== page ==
The certificate-of-need process has been twisted from its intended function into an arena where providers often “battle for service-line dominance and market share,” according to a new study by the Center for Studying Health System Change for the not-for-profit National Institute for Health Care Reform.
In a study of six states with CON regulations, five of them had CON processes that were “highly subjective” and tended to be “influenced heavily by political relationships, such as a provider's clout, organizational size, or overall wealth and resources, rather than policy objectives,” according respondents in the study, who came from Connecticut, Georgia, Illinois, Michigan, South Carolina and Washington state.
Michigan's CON process stood out as being more objective and transparent. CON responsibilities in the state are divided, with an appointed commission setting CON review standards and the state Community Health Department actually reviewing the applications, according to the study. Michigan also is the only state studied with a formal advisory role for industry stakeholders, employers, consumers and other interested parties through a CON standards advisory committee and a medical technology advisory committee.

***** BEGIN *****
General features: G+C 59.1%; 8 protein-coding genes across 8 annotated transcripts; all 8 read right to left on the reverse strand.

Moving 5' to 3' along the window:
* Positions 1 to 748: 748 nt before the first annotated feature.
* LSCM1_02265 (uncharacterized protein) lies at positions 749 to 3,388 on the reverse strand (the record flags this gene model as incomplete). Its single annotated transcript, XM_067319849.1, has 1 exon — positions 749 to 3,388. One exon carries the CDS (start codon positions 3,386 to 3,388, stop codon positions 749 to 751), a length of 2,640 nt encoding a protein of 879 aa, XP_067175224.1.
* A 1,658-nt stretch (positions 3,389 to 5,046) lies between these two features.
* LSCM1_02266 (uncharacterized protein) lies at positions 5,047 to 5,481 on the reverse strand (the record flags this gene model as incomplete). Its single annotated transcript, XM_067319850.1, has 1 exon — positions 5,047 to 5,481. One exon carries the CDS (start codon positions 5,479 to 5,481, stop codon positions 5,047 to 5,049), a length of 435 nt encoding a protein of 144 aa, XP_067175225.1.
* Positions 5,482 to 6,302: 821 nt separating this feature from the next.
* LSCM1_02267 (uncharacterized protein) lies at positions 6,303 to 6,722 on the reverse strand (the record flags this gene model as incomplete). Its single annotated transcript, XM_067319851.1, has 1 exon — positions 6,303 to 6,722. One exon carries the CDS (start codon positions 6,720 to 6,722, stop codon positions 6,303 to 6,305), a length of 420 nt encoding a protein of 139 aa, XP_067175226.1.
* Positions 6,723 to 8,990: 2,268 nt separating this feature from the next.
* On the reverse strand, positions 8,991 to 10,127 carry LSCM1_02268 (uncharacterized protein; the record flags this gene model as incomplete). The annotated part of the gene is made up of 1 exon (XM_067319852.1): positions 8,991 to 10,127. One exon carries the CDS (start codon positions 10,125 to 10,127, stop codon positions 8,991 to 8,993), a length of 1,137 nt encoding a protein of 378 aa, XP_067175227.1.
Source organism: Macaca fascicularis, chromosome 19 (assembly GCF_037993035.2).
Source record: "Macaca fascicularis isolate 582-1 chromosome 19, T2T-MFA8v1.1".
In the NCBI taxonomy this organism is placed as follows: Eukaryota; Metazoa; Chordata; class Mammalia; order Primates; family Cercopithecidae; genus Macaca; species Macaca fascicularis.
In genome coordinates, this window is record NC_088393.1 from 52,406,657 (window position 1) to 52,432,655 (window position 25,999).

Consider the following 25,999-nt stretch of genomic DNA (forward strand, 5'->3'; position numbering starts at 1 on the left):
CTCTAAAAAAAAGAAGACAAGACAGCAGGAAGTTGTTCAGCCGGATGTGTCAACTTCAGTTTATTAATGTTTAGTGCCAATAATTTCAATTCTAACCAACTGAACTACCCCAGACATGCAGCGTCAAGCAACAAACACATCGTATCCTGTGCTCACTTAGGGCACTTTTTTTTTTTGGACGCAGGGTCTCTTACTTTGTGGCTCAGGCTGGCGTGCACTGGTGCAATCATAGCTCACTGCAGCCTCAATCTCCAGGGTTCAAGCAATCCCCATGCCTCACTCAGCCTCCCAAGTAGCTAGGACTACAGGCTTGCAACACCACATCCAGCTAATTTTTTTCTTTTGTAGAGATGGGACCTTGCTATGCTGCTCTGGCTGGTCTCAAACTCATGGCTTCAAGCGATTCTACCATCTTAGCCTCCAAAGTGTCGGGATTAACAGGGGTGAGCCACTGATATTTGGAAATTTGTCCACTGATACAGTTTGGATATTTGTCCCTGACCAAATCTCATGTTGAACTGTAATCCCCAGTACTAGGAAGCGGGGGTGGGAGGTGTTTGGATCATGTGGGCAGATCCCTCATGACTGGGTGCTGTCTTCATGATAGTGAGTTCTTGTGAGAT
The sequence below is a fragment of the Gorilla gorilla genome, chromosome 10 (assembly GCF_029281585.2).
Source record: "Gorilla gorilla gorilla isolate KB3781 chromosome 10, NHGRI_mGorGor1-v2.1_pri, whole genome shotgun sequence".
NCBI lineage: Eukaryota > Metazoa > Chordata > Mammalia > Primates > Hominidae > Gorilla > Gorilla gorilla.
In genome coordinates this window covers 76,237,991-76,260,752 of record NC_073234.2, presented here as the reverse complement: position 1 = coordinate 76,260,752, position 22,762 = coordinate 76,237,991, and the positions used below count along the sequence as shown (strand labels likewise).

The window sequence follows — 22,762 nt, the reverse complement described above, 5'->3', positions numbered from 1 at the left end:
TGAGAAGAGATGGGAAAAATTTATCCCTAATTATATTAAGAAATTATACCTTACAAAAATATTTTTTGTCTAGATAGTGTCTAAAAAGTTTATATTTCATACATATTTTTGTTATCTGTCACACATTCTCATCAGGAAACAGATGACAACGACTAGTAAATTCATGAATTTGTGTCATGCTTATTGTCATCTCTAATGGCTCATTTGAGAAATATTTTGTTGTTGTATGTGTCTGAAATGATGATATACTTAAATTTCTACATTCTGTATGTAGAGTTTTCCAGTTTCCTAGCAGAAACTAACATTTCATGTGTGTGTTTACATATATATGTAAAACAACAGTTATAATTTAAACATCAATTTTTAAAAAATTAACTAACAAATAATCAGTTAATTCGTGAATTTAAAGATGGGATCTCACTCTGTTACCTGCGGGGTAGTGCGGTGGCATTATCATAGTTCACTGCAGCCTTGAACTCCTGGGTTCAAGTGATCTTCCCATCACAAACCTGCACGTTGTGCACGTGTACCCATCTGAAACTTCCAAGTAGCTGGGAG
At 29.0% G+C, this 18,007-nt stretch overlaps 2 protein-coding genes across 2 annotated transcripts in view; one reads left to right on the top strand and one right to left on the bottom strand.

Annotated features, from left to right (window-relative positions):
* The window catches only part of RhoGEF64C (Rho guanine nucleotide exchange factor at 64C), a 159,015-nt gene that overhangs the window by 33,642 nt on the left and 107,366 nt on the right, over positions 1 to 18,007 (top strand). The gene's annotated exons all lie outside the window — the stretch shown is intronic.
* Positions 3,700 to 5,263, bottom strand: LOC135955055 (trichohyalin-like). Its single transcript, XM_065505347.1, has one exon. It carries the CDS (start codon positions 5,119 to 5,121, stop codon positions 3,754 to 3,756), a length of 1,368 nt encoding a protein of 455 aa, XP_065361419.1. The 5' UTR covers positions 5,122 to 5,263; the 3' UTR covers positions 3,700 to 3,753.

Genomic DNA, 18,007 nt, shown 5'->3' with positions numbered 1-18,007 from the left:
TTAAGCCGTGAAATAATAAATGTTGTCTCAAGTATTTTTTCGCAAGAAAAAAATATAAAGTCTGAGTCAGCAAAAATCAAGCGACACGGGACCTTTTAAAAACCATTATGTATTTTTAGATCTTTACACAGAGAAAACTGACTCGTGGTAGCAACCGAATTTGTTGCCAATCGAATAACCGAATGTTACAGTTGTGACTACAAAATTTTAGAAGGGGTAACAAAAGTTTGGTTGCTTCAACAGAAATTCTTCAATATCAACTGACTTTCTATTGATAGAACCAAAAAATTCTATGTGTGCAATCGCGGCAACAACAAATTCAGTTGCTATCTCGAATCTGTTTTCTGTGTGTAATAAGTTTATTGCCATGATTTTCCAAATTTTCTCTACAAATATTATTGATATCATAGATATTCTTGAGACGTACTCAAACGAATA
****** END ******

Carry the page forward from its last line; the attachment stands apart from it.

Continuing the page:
Other findings of the report: Hospitals use the process to protect existing market share—either geographic or by service line—and block competitors, but they find the CON process onerous if attempting to enter a market; the basic function of CON boards is to process and review applications, but many reported being caught in the competitive crossfire between providers during appeals, public hearings and legislative battles; and most physicians interested in establishing for-profit facilities viewed CON programs as overly restrictive and supported repeal of the regulations entirely.
Researchers from the Center for Studying Health System Change conducted 42 telephone interviews with representatives of state agencies, hospitals, physician groups, medical societies, hospital associations, payers, consultants, attorneys and policy groups that work directly with the CON process in their respective state.